be on good terms with all persons.
Speak your truth quietly and clearly;
and listen to others,
even to the dull and the ignorant;
they too have their story.
Avoid loud and aggressive persons;
they are vexatious to the spirit.

If you compare yourself with others,
you may become vain or bitter,
for always there will be greater and lesser persons than yourself.
Enjoy your achievements as well as your plans.
Keep interested in your own career, however humble;
it is a real possession in the changing fortunes of time.

Exercise caution in your business affairs,
for the world is full of trickery.
But let this not blind you to what virtue there is;
many persons strive for high ideals,
and everywhere life is full of heroism.
Be yourself. Especially do not feign affection.
Neither be cynical about love,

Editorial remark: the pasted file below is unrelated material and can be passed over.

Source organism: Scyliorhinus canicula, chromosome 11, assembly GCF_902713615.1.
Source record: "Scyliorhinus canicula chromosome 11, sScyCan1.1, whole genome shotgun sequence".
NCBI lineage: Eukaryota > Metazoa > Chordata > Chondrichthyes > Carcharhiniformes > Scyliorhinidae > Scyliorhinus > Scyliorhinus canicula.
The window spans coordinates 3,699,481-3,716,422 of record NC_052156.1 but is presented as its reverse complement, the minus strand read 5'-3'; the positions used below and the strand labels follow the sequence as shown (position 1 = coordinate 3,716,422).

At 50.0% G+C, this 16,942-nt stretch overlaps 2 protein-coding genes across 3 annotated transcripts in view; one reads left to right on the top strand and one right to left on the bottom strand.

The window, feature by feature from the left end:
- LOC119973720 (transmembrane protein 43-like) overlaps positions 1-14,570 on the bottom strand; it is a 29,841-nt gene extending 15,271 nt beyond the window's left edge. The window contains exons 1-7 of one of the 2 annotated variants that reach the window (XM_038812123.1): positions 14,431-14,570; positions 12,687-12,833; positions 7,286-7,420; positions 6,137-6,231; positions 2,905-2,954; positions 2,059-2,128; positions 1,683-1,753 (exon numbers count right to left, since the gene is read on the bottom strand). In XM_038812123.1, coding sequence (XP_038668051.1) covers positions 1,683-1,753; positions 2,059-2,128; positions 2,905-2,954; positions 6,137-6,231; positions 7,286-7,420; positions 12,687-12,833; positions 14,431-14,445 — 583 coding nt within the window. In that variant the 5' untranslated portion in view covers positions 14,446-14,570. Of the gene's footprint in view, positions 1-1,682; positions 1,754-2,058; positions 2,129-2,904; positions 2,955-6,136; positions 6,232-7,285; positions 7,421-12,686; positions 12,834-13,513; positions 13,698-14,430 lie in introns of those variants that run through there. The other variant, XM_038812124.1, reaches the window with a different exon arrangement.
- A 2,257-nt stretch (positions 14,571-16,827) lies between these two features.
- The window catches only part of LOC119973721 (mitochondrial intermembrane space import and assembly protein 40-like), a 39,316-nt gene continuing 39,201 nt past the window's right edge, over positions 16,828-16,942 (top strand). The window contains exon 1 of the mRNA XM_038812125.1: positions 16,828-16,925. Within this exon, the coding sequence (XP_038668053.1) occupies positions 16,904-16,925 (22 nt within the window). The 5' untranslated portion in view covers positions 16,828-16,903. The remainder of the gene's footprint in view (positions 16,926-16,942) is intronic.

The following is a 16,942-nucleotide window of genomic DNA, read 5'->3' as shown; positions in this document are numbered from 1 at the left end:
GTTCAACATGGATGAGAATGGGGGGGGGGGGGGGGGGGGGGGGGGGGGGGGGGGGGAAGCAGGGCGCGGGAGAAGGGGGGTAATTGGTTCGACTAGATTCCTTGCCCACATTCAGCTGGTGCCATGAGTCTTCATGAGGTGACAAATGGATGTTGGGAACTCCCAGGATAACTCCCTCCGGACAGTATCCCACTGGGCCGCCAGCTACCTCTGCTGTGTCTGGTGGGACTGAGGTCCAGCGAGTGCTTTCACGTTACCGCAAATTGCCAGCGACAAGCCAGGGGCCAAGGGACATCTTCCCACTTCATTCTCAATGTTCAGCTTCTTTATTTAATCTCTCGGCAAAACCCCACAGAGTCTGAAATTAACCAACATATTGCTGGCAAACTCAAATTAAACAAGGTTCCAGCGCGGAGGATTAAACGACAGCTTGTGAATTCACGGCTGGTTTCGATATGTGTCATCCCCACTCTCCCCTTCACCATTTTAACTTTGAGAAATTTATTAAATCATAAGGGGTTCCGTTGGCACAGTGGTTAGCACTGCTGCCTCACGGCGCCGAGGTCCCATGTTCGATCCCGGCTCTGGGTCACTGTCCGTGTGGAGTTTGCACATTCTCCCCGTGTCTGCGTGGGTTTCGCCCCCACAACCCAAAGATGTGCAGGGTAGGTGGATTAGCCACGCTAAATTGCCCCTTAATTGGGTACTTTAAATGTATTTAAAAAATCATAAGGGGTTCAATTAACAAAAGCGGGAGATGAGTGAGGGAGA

for in the face of all aridity and disenchantment,
it is as perennial as the grass.

Take kindly the counsel of the years,
gracefully surrendering the things of youth.
Nurture strength of spirit to shield you in sudden misfortune.
But do not distress yourself with dark imaginings.
Many fears are born of fatigue and loneliness.

Beyond a wholesome discipline,
be gentle with yourself.
You are a child of the universe
no less than the trees and the stars;
you have a right to be here.
And whether or not it is clear to you,
no doubt the universe is unfolding as it should.

Therefore be at peace with God,
whatever you conceive Him to be.
And whatever your labors and aspirations,
in the noisy confusion of life,
keep peace in your soul.

With all its sham, drudgery, and broken dreams,
it is still a beautiful world.
Be cheerful. Strive to be happy.